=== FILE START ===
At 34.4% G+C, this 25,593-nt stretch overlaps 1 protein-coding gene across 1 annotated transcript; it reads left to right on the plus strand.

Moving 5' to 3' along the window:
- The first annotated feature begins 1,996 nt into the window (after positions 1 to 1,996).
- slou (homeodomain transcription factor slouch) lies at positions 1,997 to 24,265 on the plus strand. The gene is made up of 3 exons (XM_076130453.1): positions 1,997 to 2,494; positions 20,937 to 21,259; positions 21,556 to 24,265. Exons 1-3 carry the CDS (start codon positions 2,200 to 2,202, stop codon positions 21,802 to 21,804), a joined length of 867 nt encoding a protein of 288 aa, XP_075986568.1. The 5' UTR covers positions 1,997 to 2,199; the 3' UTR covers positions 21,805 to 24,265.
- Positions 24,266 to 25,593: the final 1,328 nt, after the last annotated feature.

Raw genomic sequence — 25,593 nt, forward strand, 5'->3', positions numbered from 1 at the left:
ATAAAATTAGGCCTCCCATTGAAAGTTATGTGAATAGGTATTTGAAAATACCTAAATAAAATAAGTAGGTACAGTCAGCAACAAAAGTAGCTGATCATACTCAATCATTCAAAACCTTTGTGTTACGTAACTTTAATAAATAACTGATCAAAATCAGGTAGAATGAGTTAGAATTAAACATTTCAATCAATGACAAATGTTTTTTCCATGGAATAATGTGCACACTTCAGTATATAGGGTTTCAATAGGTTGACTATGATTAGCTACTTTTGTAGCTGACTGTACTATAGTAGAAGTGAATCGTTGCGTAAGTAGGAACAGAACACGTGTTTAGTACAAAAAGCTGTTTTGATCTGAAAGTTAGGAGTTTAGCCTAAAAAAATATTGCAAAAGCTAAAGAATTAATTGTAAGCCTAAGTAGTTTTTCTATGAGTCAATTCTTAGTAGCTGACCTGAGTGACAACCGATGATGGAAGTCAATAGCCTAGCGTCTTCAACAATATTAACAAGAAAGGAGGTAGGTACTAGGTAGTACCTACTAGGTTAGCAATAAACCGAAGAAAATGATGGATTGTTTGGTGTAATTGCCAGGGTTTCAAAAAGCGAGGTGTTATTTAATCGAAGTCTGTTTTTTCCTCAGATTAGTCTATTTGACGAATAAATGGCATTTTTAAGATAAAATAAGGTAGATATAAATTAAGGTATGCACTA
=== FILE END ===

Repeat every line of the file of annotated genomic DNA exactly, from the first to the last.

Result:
At 34.4% G+C, this 25,593-nt stretch overlaps 1 protein-coding gene across 1 annotated transcript; it reads left to right on the plus strand.

Moving 5' to 3' along the window:
- The first annotated feature begins 1,996 nt into the window (after positions 1 to 1,996).
- slou (homeodomain transcription factor slouch) lies at positions 1,997 to 24,265 on the plus strand. The gene is made up of 3 exons (XM_076130453.1): positions 1,997 to 2,494; positions 20,937 to 21,259; positions 21,556 to 24,265. Exons 1-3 carry the CDS (start codon positions 2,200 to 2,202, stop codon positions 21,802 to 21,804), a joined length of 867 nt encoding a protein of 288 aa, XP_075986568.1. The 5' UTR covers positions 1,997 to 2,199; the 3' UTR covers positions 21,805 to 24,265.
- Positions 24,266 to 25,593: the final 1,328 nt, after the last annotated feature.

Raw genomic sequence — 25,593 nt, forward strand, 5'->3', positions numbered from 1 at the left:
ATAAAATTAGGCCTCCCATTGAAAGTTATGTGAATAGGTATTTGAAAATACCTAAATAAAATAAGTAGGTACAGTCAGCAACAAAAGTAGCTGATCATACTCAATCATTCAAAACCTTTGTGTTACGTAACTTTAATAAATAACTGATCAAAATCAGGTAGAATGAGTTAGAATTAAACATTTCAATCAATGACAAATGTTTTTTCCATGGAATAATGTGCACACTTCAGTATATAGGGTTTCAATAGGTTGACTATGATTAGCTACTTTTGTAGCTGACTGTACTATAGTAGAAGTGAATCGTTGCGTAAGTAGGAACAGAACACGTGTTTAGTACAAAAAGCTGTTTTGATCTGAAAGTTAGGAGTTTAGCCTAAAAAAATATTGCAAAAGCTAAAGAATTAATTGTAAGCCTAAGTAGTTTTTCTATGAGTCAATTCTTAGTAGCTGACCTGAGTGACAACCGATGATGGAAGTCAATAGCCTAGCGTCTTCAACAATATTAACAAGAAAGGAGGTAGGTACTAGGTAGTACCTACTAGGTTAGCAATAAACCGAAGAAAATGATGGATTGTTTGGTGTAATTGCCAGGGTTTCAAAAAGCGAGGTGTTATTTAATCGAAGTCTGTTTTTTCCTCAGATTAGTCTATTTGACGAATAAATGGCATTTTTAAGATAAAATAAGGTAGATATAAATTAAGGTATGCACTA